ture  that  must	contain	a field	of type	HTABLE_ENTRY.  For example, to
       define a	data structure looking like a phone book that will  be	stored
       in a hash table,	one could write	something like:

	     struct phonebook_s	{
	       char *name, *phone;
	       HTABLE_ENTRY (phonebook_s);
	     };

       The  argument  NAME  in the macro definitions is	the name tag of	a user
       defined structure that must be declared using the  macro	 HTABLE_HEAD()
       as follows:

	     HTABLE_HEAD (NAME,	SIZE, TYPE) hash_table;

       The  argument  NAME has to be a unique name prefix for every hash table
       that is defined.	SIZE is	the number of  buckets	the  hash  table  will
       hold.  A	pointer	to such	a hash table structure could then later	be de-
       fined as:

	     struct NAME *tableptr;

       Once a hash table  was  defined,	 it  must  be  initialized  using  the
       HTABLE_INIT()  macro, head being	a reference to this hash table.	 It is
       also possible to	initialize it statically by using the  HTABLE_INITIAL-
       IZER() macro like this:

	     HTABLE_HEAD (NAME,	SIZE, TYPE) htable =
	       HTABLE_INITIALIZER (&htable);

       In order	to use the functions that manipulate the hash table structure,
       their prototypes	need to	be declared with the HTABLE_PROTOTYPE()	macro,
       where  NAME  is a unique	identifier for this particular hash_table. The
       TYPE argument is	the type of the	structure that is being	managed	by the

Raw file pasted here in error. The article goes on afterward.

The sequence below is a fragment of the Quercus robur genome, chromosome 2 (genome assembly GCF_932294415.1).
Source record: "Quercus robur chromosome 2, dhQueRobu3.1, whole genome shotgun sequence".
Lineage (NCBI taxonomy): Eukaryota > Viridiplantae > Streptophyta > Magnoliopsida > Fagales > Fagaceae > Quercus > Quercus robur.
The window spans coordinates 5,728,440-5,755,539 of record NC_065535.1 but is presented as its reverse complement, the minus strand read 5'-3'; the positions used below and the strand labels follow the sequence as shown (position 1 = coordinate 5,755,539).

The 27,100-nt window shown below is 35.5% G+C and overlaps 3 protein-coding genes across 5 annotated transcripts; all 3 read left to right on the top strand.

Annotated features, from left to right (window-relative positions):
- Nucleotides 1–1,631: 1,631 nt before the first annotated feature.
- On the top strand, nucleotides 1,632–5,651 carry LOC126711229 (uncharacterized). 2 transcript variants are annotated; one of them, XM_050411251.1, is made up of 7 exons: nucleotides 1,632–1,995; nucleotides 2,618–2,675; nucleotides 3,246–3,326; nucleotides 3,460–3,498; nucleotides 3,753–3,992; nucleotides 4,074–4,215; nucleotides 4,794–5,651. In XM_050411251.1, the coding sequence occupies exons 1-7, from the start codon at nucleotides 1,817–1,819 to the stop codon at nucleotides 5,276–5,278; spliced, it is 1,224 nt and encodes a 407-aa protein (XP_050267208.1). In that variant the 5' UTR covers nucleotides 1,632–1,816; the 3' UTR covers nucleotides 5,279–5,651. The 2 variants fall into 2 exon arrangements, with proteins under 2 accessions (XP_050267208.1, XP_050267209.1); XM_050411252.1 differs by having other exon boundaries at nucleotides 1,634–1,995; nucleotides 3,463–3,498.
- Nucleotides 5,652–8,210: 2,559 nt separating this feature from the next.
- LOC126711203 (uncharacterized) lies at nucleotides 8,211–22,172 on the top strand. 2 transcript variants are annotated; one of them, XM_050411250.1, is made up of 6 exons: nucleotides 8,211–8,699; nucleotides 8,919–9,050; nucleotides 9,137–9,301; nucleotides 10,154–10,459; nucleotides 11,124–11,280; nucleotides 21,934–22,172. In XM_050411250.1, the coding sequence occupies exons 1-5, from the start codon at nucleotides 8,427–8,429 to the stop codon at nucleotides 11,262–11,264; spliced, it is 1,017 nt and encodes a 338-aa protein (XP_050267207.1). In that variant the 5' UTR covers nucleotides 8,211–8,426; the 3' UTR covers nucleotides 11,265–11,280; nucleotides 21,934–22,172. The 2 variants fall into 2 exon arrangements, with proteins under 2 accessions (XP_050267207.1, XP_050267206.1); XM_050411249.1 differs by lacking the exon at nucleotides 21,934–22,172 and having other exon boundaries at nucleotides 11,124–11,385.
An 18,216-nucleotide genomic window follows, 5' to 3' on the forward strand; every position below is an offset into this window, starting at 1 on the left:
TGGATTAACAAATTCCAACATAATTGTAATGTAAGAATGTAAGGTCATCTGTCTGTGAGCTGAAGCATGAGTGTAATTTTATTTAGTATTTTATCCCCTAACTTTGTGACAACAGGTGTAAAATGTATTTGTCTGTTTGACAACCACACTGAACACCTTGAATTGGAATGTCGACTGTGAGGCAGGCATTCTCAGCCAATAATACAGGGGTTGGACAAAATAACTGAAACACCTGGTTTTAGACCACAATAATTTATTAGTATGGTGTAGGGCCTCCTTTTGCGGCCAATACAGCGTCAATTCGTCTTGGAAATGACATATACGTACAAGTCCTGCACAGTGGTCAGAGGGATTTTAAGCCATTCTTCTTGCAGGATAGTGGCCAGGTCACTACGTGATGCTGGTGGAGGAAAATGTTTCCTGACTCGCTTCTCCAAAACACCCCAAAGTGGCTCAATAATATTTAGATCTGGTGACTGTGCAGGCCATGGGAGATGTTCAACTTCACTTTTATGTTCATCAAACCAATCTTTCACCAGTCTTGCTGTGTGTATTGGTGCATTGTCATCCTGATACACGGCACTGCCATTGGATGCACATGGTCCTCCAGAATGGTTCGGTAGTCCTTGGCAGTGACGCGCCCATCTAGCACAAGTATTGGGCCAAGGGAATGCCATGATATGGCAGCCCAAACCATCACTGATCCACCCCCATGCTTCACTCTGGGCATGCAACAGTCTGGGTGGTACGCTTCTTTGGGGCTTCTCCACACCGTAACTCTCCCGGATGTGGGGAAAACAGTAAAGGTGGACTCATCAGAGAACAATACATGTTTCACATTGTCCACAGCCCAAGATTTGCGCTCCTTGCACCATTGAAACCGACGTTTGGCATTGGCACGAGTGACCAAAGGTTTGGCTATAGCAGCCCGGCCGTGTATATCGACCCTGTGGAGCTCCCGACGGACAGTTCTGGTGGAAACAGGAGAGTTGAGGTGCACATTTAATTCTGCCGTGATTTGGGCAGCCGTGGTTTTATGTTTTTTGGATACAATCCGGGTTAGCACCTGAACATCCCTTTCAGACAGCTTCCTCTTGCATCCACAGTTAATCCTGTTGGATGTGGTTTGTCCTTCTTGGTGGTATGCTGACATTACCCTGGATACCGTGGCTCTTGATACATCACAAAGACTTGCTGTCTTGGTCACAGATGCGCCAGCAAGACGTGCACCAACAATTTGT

hash table.

       The  function  bodies  are  generated with the HTABLE_GENERATE()	macro,
       which must be used only once.  It takes the same	two first arguments as
       the  HTABLE_PROTOTYPE() macro, and the two last arguments are the names
       of user-defined functions used to extract key information from  a  hash
       table entry and to compare two entries.

       The  function  used  to retrieve	information related to the key given a
       hash table entry	must have the following	prototype:

	void (*key) (HTABLE_ENTRY *elm,	char **key, int	*len);

       where elm is the	given pointer to the hash table	 entry,	 key  and  len
       must  be	 filled	 in with respectively the pointer to the corresponding
       key and with this key's length.

       The function used to compare two	hash tables entries must  follow  this
       prototype:

	int (*cmp) (HTABLE_ENTRY *elm1,	HTABLE_ENTRY *elm2);

       where elm1 and elm2 are the entries to compare.	This function must re-
       turn an integer value, being 0 in case the keys are equal, and a	 value
       different from 0	otherwise.

       See section EXAMPLE for possible	implementations	of such	functions.

       The  HTABLE_INSERT()  macro  inserts  the element elm in	the hash table
       pointed at by head. A pointer to	the element is returned	in case	it was
       successfully  inserted. Otherwise, NULL is returned, meaning the	inser-